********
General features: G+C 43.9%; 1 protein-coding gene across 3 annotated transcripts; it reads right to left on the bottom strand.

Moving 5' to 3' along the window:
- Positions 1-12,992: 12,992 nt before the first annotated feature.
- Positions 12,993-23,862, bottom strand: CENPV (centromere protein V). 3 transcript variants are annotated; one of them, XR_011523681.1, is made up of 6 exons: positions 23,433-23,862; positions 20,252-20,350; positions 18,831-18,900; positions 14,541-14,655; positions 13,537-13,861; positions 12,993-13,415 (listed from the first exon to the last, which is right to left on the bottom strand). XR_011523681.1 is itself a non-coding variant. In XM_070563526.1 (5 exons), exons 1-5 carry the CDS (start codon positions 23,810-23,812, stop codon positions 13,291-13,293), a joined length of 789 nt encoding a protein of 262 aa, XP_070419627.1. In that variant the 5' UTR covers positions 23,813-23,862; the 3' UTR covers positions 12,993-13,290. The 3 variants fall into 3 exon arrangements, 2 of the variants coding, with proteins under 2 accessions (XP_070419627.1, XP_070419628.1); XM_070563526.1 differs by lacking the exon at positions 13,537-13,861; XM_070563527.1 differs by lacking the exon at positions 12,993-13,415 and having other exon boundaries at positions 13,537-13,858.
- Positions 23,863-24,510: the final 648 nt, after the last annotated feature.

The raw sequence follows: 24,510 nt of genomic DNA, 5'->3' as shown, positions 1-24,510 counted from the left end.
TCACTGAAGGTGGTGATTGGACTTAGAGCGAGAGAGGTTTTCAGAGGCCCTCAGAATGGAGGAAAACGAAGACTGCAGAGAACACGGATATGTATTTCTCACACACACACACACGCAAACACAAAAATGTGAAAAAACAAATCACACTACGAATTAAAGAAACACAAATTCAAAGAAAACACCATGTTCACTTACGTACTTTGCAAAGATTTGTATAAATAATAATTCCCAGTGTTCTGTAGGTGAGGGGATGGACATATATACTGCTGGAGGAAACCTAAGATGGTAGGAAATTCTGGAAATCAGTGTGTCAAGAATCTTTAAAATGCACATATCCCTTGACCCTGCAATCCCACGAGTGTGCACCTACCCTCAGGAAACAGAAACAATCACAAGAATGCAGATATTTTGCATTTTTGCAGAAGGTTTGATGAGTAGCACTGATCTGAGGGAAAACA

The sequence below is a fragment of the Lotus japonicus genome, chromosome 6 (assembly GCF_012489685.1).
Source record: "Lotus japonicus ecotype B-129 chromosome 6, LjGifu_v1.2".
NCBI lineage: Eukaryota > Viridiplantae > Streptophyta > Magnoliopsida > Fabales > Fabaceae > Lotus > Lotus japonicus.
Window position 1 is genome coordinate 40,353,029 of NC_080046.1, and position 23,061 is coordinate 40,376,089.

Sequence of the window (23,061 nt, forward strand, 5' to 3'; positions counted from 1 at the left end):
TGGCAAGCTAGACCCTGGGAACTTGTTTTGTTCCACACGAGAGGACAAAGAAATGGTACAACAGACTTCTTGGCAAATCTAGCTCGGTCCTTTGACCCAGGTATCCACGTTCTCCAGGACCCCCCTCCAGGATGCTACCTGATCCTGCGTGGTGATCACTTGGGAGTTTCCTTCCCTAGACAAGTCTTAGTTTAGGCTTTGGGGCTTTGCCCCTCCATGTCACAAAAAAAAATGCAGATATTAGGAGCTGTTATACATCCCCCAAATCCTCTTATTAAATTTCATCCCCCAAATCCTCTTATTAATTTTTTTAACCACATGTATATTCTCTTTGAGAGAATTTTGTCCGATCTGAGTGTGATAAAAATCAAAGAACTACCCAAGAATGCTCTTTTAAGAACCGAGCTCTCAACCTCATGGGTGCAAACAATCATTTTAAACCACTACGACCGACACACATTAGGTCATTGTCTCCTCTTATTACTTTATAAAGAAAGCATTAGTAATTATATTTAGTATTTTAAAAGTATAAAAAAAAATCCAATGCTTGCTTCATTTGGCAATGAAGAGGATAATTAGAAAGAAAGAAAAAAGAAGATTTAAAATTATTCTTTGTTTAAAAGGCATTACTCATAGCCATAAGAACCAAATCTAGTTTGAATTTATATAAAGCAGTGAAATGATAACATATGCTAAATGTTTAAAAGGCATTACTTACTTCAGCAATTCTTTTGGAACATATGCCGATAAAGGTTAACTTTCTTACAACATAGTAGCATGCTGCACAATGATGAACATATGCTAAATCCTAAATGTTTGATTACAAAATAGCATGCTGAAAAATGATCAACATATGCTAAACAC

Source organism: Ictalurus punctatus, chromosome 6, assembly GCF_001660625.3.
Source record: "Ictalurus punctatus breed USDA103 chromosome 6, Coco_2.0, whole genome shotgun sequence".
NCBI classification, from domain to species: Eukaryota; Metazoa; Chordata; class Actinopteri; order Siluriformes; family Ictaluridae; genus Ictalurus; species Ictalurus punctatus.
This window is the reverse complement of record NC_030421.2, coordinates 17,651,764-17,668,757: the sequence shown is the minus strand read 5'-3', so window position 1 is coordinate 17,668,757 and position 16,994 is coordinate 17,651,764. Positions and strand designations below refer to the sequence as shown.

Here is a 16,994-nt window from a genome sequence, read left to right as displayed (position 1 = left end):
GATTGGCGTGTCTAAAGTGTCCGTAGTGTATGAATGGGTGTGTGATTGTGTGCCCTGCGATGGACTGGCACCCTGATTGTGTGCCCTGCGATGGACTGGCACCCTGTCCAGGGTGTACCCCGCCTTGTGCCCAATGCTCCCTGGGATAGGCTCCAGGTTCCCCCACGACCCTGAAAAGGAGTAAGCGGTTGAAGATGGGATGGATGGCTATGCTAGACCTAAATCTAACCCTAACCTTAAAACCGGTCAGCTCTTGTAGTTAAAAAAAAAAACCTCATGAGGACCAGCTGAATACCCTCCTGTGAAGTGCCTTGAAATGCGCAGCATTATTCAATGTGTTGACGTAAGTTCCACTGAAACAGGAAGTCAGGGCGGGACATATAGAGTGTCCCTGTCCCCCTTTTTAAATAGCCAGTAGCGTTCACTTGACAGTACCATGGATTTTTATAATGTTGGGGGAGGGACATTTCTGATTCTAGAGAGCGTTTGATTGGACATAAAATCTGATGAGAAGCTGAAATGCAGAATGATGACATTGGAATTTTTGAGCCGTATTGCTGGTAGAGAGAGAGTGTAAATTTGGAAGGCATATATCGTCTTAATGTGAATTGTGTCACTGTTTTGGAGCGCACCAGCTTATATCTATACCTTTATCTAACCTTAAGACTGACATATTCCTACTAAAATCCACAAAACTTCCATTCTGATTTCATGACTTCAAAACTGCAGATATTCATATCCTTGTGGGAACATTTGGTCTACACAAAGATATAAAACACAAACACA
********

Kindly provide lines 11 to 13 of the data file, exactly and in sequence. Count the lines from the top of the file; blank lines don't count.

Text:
Window position 1 is genome coordinate 40,353,029 of NC_080046.1, and position 23,061 is coordinate 40,376,089.

Sequence of the window (23,061 nt, forward strand, 5' to 3'; positions counted from 1 at the left end):
TGGCAAGCTAGACCCTGGGAACTTGTTTTGTTCCACACGAGAGGACAAAGAAATGGTACAACAGACTTCTTGGCAAATCTAGCTCGGTCCTTTGACCCAGGTATCCACGTTCTCCAGGACCCCCCTCCAGGATGCTACCTGATCCTGCGTGGTGATCACTTGGGAGTTTCCTTCCCTAGACAAGTCTTAGTTTAGGCTTTGGGGCTTTGCCCCTCCATGTCACAAAAAAAAATGCAGATATTAGGAGCTGTTATACATCCCCCAAATCCTCTTATTAAATTTCATCCCCCAAATCCTCTTATTAATTTTTTTAACCACATGTATATTCTCTTTGAGAGAATTTTGTCCGATCTGAGTGTGATAAAAATCAAAGAACTACCCAAGAATGCTCTTTTAAGAACCGAGCTCTCAACCTCATGGGTGCAAACAATCATTTTAAACCACTACGACCGACACACATTAGGTCATTGTCTCCTCTTATTACTTTATAAAGAAAGCATTAGTAATTATATTTAGTATTTTAAAAGTATAAAAAAAAATCCAATGCTTGCTTCATTTGGCAATGAAGAGGATAATTAGAAAGAAAGAAAAAAGAAGATTTAAAATTATTCTTTGTTTAAAAGGCATTACTCATAGCCATAAGAACCAAATCTAGTTTGAATTTATATAAAGCAGTGAAATGATAACATATGCTAAATGTTTAAAAGGCATTACTTACTTCAGCAATTCTTTTGGAACATATGCCGATAAAGGTTAACTTTCTTACAACATAGTAGCATGCTGCACAATGATGAACATATGCTAAATCCTAAATGTTTGATTACAAAATAGCATGCTGAAAAATGATCAACATATGCTAAACAC